There is another thing that causes many people to disregard and discredit External Qi Healings: the phony internet healers and quacks.  As a rule of thumb stay away from anyone who claims he or she can heal terminal illnesses, and who charges exorbitant fees for their services.  If a so-called healer has many cancer clients and all except a few die, the charlatan can point to ones who are still alive as proof of their healing “powers and abilities.”  In all of this both seller and buyer beware!

Isn’t it the same as Reiki or Therapeutic Touch? 

There are obvious similarities, but EQH comes from and uses Traditional Chinese Medical concepts of the inter-relationships of Energy-Body-Mind-Breath to bring about well-being.  Generally speaking in Reiki and Therapeutic Touch the practitioner touches the client, but in EQH generally this does not happen. Also unlike Therapeutic Touch, and other so called “Energy Healing”—and even much of contemporary Medical Qi Gong—EQH does not deal with Western medical belief systems, although many today, especially in China, are trying to scientifically justify EQH. (This is not necessarily a bad thing for it may lead to a better understanding and more productive use of this exciting healing modality.)


Remember there is a difference between healing and being healthy: there are situations where even the most accomplished energy healer cannot “cure” their patient; but with energy healing there is an opportunity of bringing someone who is terminally ill to a place of mental and spiritual health which can make the process of dying be no more than a passing from one sphere of existence to another higher one.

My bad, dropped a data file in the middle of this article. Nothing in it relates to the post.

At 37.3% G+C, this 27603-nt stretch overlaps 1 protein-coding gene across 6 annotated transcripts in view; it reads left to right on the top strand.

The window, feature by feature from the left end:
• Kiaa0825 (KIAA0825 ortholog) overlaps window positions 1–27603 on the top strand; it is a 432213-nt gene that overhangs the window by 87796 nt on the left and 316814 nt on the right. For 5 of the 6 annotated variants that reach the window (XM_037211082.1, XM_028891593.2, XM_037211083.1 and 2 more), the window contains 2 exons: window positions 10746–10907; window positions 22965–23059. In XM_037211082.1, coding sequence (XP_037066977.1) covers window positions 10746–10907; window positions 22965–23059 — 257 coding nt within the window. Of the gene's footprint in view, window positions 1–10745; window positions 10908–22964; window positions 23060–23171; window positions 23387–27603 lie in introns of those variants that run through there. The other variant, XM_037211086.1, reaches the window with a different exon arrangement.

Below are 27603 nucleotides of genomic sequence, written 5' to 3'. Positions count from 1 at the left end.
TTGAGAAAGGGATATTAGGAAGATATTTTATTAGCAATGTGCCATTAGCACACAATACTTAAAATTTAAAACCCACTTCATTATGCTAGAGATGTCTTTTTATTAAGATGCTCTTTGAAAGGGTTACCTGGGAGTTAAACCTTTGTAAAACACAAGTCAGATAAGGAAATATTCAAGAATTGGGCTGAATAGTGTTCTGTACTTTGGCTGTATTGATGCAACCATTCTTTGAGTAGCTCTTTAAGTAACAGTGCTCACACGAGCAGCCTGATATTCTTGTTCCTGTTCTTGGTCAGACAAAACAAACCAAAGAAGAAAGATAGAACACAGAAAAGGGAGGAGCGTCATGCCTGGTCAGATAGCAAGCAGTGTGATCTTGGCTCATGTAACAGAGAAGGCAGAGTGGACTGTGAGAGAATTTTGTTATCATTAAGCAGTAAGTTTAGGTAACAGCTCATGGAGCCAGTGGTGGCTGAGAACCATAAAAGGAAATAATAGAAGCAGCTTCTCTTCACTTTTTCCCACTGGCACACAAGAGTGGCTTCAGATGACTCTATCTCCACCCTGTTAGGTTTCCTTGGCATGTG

This beautiful image from spiritualunite.com

The author may be contacted at john.voigt@comcast.net


F - Bibliography.

Bi Yongsheng. Chinese Qigong Outgoing-Qi Therapy. Shandong Science and Technology Press, 1997. https://www.amazon.com/Chinese-Qigong-Outgoing-Qi-Therapy-Yongsheng/dp/7533110412

Kevin Chen, Ph.D. MPH.  “An Analytic Review of Studies on Measuring Effects of External Qi in China” [abstract]. https://www.ncbi.nlm.nih.gov/pubmed/15285273

ibid. “A Criticism of Qigong with Pseudoscience Method--Book Review of Qigong: Chinese Medicine or Pseudoscience?https://www.researchgate.net/publication/242424421_A_Review_of_Lin_Zixin's_Book_Qigong_Chinese_Medicine_or_Pseudoscience

Paul Dong & Thomas Raffill. Empty Force: The Power of Chi for Self-Defense and Energy Healing. Blue Snake Books, 2006. https://books.google.com/books/about/Empty_Force.html?id=zHwoS80noVoC

Roger Jahnke. The Healing Promise of Qi. Contemporary Books, 2002. https://books.google.com/books/about/The_Healing_Promise_of_Qi_Creating_Extra.html?id=Y3FcaF4V6AIC&source=kp_cover

Professor Jerry Alan Johnson.  The Secret Teachings of Chinese Energetic Medicine [in five volumes]. http://qi-encyclopedia.com/index.asp?author=Professor-Jerry-Alan-Johnson

Lin Housheng. 300 Questions on Qigong Exercises. Guangdong Science and Technology Press, 1994. https://www.amazon.com/300-Questions-Qigong-Exercises-Housheng/dp/7535912699

Shou-Yu Liang & Wen-Ching Wu. Qigong Empowerment. Way of the Dragon, 1997. https://www.amazon.com/dp/1889659029/ref=rdr_ext_tmb

Tianjun Liu, and Xiao Mei Qiang, editors. Chinese Medical Qigong. Singing Dragon. 2013. https://books.google.com/books/about/Chinese_Medical_Qigong.html?id=anlyarISmyAC